This book completes a trilogy that has occupied me for the better part of two decades. When I began the first volume, of course, I already had some notion of the third and was certain that it would treat "the social question." Yet I cannot now claim much clairvoyance about the actual contents. One needs only to scan the bibliography of scholarly publications to see how much progress has occurred in social history during recent years: over half of the titles listed have appeared since 1980. Before then, that is, many aspects of this study were literally inconceivable. There is thus good reason for me to be grateful to many colleagues who have labored mightily in the archives and whose findings have been indispensable for my own work. I hope that they, in turn, will view with some indulgence my efforts to gain footing in their areas of specialization.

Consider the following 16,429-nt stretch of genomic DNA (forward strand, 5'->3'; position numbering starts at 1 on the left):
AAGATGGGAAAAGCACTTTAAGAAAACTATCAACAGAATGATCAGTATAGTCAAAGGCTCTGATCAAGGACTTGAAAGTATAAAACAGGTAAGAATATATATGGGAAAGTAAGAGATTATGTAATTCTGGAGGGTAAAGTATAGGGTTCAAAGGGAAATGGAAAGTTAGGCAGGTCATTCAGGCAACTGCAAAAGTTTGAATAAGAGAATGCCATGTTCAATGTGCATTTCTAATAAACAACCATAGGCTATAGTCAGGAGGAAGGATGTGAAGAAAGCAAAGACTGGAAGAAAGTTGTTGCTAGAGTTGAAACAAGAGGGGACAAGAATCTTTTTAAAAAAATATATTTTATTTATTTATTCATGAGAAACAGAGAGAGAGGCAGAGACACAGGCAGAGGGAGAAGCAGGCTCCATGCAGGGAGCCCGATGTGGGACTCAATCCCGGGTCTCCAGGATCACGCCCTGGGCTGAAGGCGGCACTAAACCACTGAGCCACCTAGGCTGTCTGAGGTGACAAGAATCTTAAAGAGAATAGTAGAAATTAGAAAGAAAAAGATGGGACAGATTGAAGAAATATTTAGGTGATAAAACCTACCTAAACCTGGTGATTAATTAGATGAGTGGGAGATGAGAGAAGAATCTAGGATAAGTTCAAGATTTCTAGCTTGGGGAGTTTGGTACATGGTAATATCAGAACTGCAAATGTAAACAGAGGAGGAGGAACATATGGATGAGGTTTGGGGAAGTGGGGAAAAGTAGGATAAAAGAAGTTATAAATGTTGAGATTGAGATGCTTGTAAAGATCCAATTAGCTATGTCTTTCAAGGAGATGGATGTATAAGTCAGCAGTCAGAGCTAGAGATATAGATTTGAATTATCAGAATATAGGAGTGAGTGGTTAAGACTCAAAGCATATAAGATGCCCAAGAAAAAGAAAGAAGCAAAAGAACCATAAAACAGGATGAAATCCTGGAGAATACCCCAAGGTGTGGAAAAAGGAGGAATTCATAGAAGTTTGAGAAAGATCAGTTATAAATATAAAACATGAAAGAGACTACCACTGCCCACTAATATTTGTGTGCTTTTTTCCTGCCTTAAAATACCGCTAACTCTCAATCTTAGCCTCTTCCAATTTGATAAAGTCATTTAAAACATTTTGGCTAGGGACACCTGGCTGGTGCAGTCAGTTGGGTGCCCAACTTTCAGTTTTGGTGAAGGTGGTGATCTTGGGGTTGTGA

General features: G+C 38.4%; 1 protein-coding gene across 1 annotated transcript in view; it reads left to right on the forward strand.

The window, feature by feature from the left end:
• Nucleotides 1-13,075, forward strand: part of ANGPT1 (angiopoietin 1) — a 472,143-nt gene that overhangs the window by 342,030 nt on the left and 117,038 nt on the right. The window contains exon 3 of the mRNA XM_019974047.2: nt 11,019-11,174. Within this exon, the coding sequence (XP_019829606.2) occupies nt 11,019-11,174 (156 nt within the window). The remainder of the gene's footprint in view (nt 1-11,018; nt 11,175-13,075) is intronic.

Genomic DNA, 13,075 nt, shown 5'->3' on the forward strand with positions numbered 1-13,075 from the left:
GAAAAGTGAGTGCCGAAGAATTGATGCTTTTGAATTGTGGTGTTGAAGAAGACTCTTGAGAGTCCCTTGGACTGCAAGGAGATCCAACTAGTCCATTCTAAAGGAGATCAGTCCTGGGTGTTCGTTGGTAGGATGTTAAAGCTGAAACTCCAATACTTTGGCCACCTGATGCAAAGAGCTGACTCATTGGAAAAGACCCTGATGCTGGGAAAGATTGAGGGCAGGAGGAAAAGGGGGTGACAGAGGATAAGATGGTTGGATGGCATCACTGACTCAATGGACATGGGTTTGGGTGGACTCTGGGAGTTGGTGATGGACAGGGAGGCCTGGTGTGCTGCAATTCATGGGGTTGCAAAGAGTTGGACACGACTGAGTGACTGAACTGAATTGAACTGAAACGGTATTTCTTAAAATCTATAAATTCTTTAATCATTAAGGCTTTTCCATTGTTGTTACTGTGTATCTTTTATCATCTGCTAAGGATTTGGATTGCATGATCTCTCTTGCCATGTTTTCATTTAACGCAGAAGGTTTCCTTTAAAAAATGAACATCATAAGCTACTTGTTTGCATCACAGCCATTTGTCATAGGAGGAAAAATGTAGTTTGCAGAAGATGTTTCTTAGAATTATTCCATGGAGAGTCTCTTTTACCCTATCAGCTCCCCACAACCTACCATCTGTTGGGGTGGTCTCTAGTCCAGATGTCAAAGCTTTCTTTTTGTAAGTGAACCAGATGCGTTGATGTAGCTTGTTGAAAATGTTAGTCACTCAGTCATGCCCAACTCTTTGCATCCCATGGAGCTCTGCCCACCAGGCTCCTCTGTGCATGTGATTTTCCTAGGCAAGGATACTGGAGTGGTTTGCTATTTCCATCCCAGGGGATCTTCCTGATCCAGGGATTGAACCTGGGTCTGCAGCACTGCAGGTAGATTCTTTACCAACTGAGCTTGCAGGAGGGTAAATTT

A preface is hardly the place for true confessions, but the reader should realize that I was born in the United States as a son of immigrant parents (from Scotland) and as an offspring of the Depression and the New Deal. These circumstances help to explain a certain passion that I have brought to my research and writing. Not only do I hold that a society is obligated to offer equality of opportunity to citizens of every origin; I am also persuaded that politics should serve to promote that ideal, however unattainable it may be in practice. I therefore believe in the necessity of state intervention to deal with social problems. It is this premise, and not a preference for Germany over France, that has colored my judgment about events in Europe. Surely no American in my lifetime has any reason to observe with smugness the difficulties of late nineteenth-century France. In-